Wednesday, November 14, 2007


I'm going to cheat today. Because it's important, because it matters. The last post was about what we didn't know about in the homes we entered. What we didn't know about, more than anything, was secrets and those secrets were sexual in nature. We didn't know because we were barely sexual. Because we were children. Maybe we had inklings but it was that and nothing more.
For everyone in Wenonah being sexual was to be a freak. Odd. You married and had children and they came from sex but how that happened was never spoken of. If you had sex and it had nothing to do with making a child it was even more unspoken. Of course there were affairs. Of course there were men and women that had sex. Teenagers, young adults, men and women with great longing, men and men and women and women. But you never spoke of any of this because to speak of this made you a freak. Like Mr. Webb.
Why should this bother me. I'm a grown man who has been a sexual being his whole life. I think sex is normal and natural and important. I've never shrunk from expressing my sexuality. My desires. My needs. That is a lie. Of course I have. I couldn't speak of anything outside of sex which wants a child. Not hetero or homo or any other sex. To think of desiring another for sexual reasons was unspeakable and to think that you might be a person who lives for those reasons. Well. You're a freak.
I live with a gorgeous, generous, person named Johanna. She is not a woman. She is anatomically a man. She is a woman. She is a man. She is everything you could want in a lifemate but according to the world in which I grew up she is a freak. And that makes me a freak by association.
When I came home to Wenonah, sick with AIDS, none of my childhood friends came to vist me. My family and a few neighbors, my friend Crystal and my landlord Rachel and my neighbor Mrs Seville were some of the few who said even hello. I was first angry, then saddened. They didn't come because I was different. First, I might die. Second, I was clearly gay, Third, I was nearby. We can all take pity on those in suffering at a distance but to do so with those nearby requires courage and strength most of don't possess. I walk by people everyday who are in deep pain. So, with my childhood friends.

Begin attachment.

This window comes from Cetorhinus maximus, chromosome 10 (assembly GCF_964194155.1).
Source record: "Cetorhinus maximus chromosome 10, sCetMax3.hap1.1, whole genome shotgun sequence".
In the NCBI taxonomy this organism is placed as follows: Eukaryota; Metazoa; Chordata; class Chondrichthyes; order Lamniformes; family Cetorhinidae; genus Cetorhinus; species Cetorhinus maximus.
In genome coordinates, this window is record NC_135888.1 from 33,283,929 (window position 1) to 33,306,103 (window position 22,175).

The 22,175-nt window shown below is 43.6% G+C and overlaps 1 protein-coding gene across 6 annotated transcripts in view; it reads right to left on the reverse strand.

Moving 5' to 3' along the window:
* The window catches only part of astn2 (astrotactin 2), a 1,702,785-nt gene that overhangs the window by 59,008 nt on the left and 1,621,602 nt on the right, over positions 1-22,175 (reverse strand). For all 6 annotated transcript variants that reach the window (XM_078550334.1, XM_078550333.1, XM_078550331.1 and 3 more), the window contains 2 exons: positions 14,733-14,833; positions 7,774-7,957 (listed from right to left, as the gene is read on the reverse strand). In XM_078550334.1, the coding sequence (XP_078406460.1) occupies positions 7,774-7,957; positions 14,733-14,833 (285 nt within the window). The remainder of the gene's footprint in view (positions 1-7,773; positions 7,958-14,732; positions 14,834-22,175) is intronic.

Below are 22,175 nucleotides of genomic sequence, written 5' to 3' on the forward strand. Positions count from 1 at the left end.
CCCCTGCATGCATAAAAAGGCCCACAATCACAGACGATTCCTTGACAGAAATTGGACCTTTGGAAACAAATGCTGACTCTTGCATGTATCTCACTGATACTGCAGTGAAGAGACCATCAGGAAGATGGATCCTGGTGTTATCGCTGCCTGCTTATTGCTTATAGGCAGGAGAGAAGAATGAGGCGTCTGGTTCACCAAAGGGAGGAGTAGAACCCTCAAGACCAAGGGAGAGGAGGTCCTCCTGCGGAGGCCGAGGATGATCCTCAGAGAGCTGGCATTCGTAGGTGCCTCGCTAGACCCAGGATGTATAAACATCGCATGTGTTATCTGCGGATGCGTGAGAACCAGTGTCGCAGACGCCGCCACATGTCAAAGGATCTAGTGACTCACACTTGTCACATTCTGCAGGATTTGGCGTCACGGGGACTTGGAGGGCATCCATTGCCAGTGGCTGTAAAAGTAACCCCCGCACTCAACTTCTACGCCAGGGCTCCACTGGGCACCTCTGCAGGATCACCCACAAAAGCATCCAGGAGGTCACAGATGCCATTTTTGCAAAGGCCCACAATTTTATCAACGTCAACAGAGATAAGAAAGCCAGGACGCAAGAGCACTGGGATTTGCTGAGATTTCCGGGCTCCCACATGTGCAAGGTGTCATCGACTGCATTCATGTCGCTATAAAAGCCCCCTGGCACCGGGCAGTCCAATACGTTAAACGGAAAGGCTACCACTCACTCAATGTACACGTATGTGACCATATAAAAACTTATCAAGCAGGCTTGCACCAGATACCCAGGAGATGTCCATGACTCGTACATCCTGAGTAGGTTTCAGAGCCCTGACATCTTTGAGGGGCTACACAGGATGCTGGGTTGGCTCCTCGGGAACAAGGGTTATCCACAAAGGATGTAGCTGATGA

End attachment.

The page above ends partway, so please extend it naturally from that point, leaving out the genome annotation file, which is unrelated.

Johanna came to me some months into my recovery and brought me two bunny rabbits. She relished the joys of a spring in Wenonah. It was not where she belonged but she felt it's great beauty.
In a week or two it will be World AIDS Day. People with far less resources and family than I are dying and suffering everyday throughout the globe because of shame and secrets. The simple fact of the matter is that the virus of AIDS doesn't give a fuck about you or your desires or needs or virtuousity. It's a virus. By virtue of your inaction or stupidity or lack of knowledge it finds a host and lives and thrives and the host dies. Or doesn't.
All of us can do each and everyone of our fellow human beings a great service by remembering this. We can spend a moment on World AIDS Day remembering someone or perhaps more people we've lost and we can commit to never allowing secrets, shame, and being other to destroy a life. We can reach out to people that aren't like us and realize that all of us are exactly the same. Naked. In the eyes of the Lord. In need of prayer and succor.
So please, this Thanksgiving, take a moment to reach out to the people nearest you and least like you and give them some small kindness. And then reach into your pockets and give to those who die from hunger and AIDS and cancer because people don't give.
We can all of us give, everyday, in every way.
God Bless and Happy Thanksgiving!


carey said...

Thanks for the reminder, Jack. Happy Thanksgiving to you too.

Claudia Hayes Hagar said...

this is beautiful.